I suspect that lots of people will be writing and remembering and gathering today.  I even read somewhere that there is going to be a huge gathering at Ground Zero.  I also read that the firefighters and police officers were not invited to this gathering because there would be no room after all those politicians.

If it’s true, it’s very sad.

I’m not going to talk about me in this post, but my generation.

I won’t say that I was in the lounge at school, watching the news on the television.  I won’t say that I sat in my car for hours listening to Howard Stern cover the events as thouroughly as he could while sending most of his staff home.  I won’t say that I called everyone I knew to make sure they were okay and that no one they knew was hurt.

9/11 occurred during a time before Twitter, Facebook, and Myspace were around.  Before social networking was the fastest and most accurate way to get your news.  It occurred during a time when we still watched TV and read the newspaper to see what was going on.

It was a time before we had kids, or got married, or got REAL jobs and apartments and became adults.  We didn’t need to think about the future because we could worry about it tomorrow, and today we could still be kids.  We didn’t need to enlist in the military, or think about wars that weren’t in our history books.  It was a time when we could still be naive and no one would mind.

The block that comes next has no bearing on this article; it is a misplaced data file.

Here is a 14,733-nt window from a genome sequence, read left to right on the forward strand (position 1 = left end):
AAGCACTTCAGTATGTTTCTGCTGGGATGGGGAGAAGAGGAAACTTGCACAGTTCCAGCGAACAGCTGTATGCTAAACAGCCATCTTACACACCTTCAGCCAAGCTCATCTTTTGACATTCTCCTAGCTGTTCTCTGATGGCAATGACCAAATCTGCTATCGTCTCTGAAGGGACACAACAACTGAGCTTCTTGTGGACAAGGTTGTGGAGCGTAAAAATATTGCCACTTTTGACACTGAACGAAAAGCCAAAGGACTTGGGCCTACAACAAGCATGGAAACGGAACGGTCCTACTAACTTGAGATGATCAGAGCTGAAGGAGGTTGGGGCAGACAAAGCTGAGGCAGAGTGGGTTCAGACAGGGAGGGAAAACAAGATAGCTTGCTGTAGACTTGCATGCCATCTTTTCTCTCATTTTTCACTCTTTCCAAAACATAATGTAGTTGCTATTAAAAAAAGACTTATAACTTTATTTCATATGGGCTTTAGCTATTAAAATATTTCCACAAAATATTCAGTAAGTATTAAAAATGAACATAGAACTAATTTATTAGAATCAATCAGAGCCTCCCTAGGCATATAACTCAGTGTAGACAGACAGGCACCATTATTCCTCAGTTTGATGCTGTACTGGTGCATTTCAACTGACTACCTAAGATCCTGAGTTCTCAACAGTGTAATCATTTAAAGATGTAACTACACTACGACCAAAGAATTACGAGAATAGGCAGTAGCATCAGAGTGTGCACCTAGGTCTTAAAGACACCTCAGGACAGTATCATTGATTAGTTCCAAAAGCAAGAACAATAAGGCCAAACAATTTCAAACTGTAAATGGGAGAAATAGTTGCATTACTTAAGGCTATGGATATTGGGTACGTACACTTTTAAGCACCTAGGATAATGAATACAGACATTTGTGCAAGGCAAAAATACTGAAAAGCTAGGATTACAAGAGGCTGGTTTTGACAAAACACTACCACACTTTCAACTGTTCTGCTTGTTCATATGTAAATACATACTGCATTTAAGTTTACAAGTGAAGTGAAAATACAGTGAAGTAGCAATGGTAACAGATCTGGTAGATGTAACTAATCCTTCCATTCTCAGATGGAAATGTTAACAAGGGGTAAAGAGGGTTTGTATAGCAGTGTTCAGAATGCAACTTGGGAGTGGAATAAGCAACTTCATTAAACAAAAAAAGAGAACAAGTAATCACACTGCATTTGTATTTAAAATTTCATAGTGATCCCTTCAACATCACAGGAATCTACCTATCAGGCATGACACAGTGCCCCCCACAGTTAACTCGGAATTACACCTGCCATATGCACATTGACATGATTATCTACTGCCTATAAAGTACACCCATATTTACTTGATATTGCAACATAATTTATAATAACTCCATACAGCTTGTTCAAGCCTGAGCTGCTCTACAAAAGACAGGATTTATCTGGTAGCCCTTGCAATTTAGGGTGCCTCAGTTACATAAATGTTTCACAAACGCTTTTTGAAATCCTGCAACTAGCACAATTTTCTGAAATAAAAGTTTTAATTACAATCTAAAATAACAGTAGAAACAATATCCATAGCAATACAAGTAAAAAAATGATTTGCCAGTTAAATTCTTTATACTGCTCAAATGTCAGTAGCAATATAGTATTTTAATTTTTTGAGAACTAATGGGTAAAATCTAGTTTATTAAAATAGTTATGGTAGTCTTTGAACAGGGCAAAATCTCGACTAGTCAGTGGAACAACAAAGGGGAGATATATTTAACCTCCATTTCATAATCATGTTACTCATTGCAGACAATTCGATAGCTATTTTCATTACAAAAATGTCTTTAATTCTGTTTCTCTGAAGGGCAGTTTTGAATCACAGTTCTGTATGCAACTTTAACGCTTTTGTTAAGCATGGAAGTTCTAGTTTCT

But that all changed in a split second.  All of a sudden, the world almost ended.  All of a sudden we’re going overseas to fight the good fight and show the terrorists that they would not win.  It was then we became patriots.

Ten years ago.

Ten years is a long time, and today it seems like it passed by so quickly.  And maybe it did, because time is relative.  But for some people, Ten years never passed.  For all the people that lost their lives in the World Trade Center Towers, and all those who fought in this war and lost their lives so we could be living ours, ten years did not pass.

There is a man at our church whose name I will someday remember, and he always says when asked what we should pray for: let us pray for all those who have no one to pray for them and cannot pray for themselves.  I thought of that when I started this post.  All those men and women lost their lives unneccessarily, and so many still do, and they cannot pray for themselves.  So on this tenth anniversary of the day the world almost ended, I will remember them, and honor them and pray for them, because what they were doing ten years ago today is far more important that what I was doing ten  years ago today.